In the stillness of his Paris apartment, Jean Daragane has built a life of total solitude. Then a surprising phone call shatters the silence of an unusually hot September, and the threatening voice on the other end of the line leaves Daragane wary but irresistibly curious. Almost at once, he finds himself entangled with a shady gambler and a beautiful, fragile young woman, who draw Daragane into the mystery of a decades-old murder. The investigation will force him to confront the memory of a trauma he had all but buried.
With So You Don’t Get Lost in the Neighborhood Patrick Modiano adds a new chapter to a body of work whose supreme psychological insight and subtle, atmospheric writing have earned him worldwide renown — including the Nobel Prize in Literature. This masterly novel, now translated into twenty languages, penetrates the deepest enigmas of identity and compels us to ask whether we ever know who we truly are.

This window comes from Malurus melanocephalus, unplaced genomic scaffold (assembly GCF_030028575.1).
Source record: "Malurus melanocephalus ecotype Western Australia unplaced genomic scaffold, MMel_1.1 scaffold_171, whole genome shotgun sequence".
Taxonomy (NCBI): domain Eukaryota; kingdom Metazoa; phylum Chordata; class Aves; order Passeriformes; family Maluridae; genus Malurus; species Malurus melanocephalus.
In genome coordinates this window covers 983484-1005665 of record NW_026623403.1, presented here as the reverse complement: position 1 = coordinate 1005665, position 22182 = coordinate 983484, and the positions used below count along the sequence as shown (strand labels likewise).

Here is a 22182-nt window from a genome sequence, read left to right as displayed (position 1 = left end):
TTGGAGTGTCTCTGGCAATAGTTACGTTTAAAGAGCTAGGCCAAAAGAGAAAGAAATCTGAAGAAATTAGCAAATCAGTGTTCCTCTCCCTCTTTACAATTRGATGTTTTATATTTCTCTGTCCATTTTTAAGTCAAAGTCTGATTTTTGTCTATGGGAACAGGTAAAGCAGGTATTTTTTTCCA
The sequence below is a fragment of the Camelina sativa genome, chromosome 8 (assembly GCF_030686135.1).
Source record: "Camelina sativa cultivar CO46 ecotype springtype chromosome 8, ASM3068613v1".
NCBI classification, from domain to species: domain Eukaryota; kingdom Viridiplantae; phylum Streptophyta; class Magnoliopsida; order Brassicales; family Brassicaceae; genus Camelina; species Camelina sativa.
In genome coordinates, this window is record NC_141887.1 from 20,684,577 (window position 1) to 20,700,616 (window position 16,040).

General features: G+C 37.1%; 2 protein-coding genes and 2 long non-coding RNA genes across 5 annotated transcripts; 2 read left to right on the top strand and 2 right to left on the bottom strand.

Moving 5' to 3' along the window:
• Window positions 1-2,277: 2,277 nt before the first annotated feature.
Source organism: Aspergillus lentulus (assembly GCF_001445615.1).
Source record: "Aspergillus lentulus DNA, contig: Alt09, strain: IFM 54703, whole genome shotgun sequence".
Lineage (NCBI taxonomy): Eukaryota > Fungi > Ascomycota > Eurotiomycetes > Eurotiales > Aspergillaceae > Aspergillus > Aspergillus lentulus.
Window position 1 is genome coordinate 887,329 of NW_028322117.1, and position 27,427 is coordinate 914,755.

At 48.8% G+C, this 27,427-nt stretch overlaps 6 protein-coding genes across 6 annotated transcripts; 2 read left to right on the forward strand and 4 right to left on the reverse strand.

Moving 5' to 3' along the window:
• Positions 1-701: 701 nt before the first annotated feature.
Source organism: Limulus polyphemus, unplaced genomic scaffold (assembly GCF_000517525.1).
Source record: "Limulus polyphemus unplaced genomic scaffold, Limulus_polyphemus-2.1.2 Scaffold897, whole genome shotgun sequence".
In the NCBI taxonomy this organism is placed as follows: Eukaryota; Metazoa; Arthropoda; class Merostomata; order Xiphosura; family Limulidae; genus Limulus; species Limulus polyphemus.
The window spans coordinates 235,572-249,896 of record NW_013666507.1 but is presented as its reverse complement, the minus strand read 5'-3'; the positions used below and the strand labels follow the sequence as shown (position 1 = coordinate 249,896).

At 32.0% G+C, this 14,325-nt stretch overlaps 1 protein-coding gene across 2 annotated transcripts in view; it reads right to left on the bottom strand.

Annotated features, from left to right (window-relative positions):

The Lifted Veil by George Eliot
The Penelopiad by Margaret Atwood
The Slow Regard of Silent Things by Patrick Rothfuss
Writing is an art form that weaves together words that tell a story. My passion at Layered Pages is to capture their essence and to further explore the craft so people will have a deeper understanding of reading, writing and their importance to our society. Today, Judith Starkston is here to discuss with us her Tesha book series.
Thank you for visiting with us, Judith. Before we talk about your story, “Of Kings and Griffins,” what is your favorite childhood story and why?